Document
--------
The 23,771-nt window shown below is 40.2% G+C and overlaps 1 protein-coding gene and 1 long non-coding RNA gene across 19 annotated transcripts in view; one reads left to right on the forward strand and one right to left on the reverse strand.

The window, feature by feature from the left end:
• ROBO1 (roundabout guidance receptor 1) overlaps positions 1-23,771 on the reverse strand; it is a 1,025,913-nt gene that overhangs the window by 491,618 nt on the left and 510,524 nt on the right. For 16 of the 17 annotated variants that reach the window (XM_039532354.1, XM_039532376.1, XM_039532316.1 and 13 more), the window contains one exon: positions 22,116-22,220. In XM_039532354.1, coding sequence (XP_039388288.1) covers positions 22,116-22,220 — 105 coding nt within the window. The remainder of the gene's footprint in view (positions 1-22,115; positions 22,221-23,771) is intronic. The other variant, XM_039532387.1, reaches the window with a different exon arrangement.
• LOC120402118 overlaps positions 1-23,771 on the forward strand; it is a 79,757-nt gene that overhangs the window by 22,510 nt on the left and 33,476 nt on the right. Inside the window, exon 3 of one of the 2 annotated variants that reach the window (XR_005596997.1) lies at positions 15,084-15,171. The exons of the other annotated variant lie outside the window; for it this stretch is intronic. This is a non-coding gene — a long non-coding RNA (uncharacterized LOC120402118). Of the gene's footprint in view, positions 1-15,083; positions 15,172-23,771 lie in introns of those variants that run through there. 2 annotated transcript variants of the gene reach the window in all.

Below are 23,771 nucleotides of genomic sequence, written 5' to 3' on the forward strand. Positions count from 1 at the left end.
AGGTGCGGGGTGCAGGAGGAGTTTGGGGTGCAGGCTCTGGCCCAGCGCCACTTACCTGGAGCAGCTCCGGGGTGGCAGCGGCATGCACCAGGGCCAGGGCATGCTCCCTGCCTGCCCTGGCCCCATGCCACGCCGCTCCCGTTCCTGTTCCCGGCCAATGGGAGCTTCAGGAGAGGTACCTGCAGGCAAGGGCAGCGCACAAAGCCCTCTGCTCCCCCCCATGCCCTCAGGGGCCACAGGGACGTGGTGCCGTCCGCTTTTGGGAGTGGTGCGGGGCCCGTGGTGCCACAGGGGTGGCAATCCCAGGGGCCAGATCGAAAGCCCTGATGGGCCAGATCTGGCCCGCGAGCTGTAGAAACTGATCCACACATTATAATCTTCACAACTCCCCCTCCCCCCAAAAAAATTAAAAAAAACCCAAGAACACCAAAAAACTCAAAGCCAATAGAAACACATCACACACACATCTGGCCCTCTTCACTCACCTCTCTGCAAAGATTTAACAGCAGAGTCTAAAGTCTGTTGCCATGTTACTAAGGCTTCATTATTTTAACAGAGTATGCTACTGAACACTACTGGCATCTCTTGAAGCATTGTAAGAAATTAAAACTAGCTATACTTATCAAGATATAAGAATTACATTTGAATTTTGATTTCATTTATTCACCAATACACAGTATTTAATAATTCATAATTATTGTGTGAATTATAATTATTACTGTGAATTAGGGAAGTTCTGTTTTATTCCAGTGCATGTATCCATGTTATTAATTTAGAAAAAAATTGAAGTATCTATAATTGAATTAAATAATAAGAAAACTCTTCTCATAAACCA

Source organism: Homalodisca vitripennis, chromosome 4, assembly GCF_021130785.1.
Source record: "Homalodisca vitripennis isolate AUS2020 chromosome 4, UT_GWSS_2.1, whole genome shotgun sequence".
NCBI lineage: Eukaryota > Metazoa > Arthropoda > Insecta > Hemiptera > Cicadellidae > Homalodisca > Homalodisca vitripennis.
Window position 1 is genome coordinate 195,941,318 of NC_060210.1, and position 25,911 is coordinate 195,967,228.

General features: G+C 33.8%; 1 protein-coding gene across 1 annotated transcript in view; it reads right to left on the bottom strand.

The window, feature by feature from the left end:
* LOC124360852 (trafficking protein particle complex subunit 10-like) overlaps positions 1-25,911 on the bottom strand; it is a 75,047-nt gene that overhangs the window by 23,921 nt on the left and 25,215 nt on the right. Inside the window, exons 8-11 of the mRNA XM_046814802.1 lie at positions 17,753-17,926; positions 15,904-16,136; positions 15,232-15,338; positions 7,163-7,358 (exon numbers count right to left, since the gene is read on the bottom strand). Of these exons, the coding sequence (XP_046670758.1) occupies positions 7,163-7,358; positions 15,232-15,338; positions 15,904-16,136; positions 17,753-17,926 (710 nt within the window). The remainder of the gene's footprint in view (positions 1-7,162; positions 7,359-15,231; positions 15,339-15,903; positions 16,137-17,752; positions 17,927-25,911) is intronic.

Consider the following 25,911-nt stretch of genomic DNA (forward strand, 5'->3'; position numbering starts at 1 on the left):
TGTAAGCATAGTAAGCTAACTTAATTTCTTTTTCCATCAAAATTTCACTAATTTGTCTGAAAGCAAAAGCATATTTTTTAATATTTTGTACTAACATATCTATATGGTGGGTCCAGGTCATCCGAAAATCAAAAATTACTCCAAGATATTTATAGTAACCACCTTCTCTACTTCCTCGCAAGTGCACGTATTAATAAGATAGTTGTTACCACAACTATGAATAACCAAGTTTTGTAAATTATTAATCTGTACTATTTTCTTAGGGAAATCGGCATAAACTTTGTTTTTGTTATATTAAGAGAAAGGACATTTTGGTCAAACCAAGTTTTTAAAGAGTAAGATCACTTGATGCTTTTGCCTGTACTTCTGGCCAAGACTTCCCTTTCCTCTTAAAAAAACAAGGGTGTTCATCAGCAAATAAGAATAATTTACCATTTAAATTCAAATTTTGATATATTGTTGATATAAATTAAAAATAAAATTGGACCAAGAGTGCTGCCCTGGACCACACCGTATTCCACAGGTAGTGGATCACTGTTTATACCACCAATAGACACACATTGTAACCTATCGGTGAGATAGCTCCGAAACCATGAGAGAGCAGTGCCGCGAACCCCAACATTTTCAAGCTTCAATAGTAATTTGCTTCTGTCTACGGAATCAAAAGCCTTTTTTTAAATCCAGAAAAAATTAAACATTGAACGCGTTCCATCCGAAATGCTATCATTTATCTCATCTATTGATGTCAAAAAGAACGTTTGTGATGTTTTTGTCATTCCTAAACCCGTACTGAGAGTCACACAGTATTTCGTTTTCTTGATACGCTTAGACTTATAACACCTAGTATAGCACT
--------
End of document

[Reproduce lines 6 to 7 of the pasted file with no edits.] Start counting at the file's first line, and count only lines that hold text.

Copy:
AGGTGCGGGGTGCAGGAGGAGTTTGGGGTGCAGGCTCTGGCCCAGCGCCACTTACCTGGAGCAGCTCCGGGGTGGCAGCGGCATGCACCAGGGCCAGGGCATGCTCCCTGCCTGCCCTGGCCCCATGCCACGCCGCTCCCGTTCCTGTTCCCGGCCAATGGGAGCTTCAGGAGAGGTACCTGCAGGCAAGGGCAGCGCACAAAGCCCTCTGCTCCCCCCCATGCCCTCAGGGGCCACAGGGACGTGGTGCCGTCCGCTTTTGGGAGTGGTGCGGGGCCCGTGGTGCCACAGGGGTGGCAATCCCAGGGGCCAGATCGAAAGCCCTGATGGGCCAGATCTGGCCCGCGAGCTGTAGAAACTGATCCACACATTATAATCTTCACAACTCCCCCTCCCCCCAAAAAAATTAAAAAAAACCCAAGAACACCAAAAAACTCAAAGCCAATAGAAACACATCACACACACATCTGGCCCTCTTCACTCACCTCTCTGCAAAGATTTAACAGCAGAGTCTAAAGTCTGTTGCCATGTTACTAAGGCTTCATTATTTTAACAGAGTATGCTACTGAACACTACTGGCATCTCTTGAAGCATTGTAAGAAATTAAAACTAGCTATACTTATCAAGATATAAGAATTACATTTGAATTTTGATTTCATTTATTCACCAATACACAGTATTTAATAATTCATAATTATTGTGTGAATTATAATTATTACTGTGAATTAGGGAAGTTCTGTTTTATTCCAGTGCATGTATCCATGTTATTAATTTAGAAAAAAATTGAAGTATCTATAATTGAATTAAATAATAAGAAAACTCTTCTCATAAACCA

Source organism: Homalodisca vitripennis, chromosome 4, assembly GCF_021130785.1.